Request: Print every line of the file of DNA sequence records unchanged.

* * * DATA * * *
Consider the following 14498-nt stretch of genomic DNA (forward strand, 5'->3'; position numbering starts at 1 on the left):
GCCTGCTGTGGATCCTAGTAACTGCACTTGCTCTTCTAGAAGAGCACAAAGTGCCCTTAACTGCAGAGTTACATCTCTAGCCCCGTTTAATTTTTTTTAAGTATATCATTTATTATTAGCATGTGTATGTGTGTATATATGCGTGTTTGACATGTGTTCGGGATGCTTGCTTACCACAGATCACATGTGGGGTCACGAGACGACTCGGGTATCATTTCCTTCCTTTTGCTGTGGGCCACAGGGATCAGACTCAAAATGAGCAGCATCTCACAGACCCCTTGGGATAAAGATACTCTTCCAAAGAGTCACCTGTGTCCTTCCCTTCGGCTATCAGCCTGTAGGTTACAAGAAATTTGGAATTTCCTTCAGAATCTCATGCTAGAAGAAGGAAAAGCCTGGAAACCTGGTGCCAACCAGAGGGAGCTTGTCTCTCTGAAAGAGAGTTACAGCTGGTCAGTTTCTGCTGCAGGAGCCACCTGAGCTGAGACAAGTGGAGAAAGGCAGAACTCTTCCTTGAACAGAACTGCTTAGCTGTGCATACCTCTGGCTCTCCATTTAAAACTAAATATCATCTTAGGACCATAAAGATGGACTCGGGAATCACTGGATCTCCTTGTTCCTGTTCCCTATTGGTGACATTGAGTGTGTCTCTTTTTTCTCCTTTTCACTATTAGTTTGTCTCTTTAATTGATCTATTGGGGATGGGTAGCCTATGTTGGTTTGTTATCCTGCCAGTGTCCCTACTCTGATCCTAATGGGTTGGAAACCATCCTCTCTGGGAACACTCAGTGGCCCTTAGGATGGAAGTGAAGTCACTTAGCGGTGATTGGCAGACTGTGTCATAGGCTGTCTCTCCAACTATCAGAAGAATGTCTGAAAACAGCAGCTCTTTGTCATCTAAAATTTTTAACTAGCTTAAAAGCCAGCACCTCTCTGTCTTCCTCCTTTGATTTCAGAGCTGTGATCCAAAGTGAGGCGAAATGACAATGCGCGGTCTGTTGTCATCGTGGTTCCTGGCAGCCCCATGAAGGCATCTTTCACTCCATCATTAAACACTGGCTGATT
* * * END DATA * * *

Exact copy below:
Consider the following 14498-nt stretch of genomic DNA (forward strand, 5'->3'; position numbering starts at 1 on the left):
GCCTGCTGTGGATCCTAGTAACTGCACTTGCTCTTCTAGAAGAGCACAAAGTGCCCTTAACTGCAGAGTTACATCTCTAGCCCCGTTTAATTTTTTTTAAGTATATCATTTATTATTAGCATGTGTATGTGTGTATATATGCGTGTTTGACATGTGTTCGGGATGCTTGCTTACCACAGATCACATGTGGGGTCACGAGACGACTCGGGTATCATTTCCTTCCTTTTGCTGTGGGCCACAGGGATCAGACTCAAAATGAGCAGCATCTCACAGACCCCTTGGGATAAAGATACTCTTCCAAAGAGTCACCTGTGTCCTTCCCTTCGGCTATCAGCCTGTAGGTTACAAGAAATTTGGAATTTCCTTCAGAATCTCATGCTAGAAGAAGGAAAAGCCTGGAAACCTGGTGCCAACCAGAGGGAGCTTGTCTCTCTGAAAGAGAGTTACAGCTGGTCAGTTTCTGCTGCAGGAGCCACCTGAGCTGAGACAAGTGGAGAAAGGCAGAACTCTTCCTTGAACAGAACTGCTTAGCTGTGCATACCTCTGGCTCTCCATTTAAAACTAAATATCATCTTAGGACCATAAAGATGGACTCGGGAATCACTGGATCTCCTTGTTCCTGTTCCCTATTGGTGACATTGAGTGTGTCTCTTTTTTCTCCTTTTCACTATTAGTTTGTCTCTTTAATTGATCTATTGGGGATGGGTAGCCTATGTTGGTTTGTTATCCTGCCAGTGTCCCTACTCTGATCCTAATGGGTTGGAAACCATCCTCTCTGGGAACACTCAGTGGCCCTTAGGATGGAAGTGAAGTCACTTAGCGGTGATTGGCAGACTGTGTCATAGGCTGTCTCTCCAACTATCAGAAGAATGTCTGAAAACAGCAGCTCTTTGTCATCTAAAATTTTTAACTAGCTTAAAAGCCAGCACCTCTCTGTCTTCCTCCTTTGATTTCAGAGCTGTGATCCAAAGTGAGGCGAAATGACAATGCGCGGTCTGTTGTCATCGTGGTTCCTGGCAGCCCCATGAAGGCATCTTTCACTCCATCATTAAACACTGGCTGATT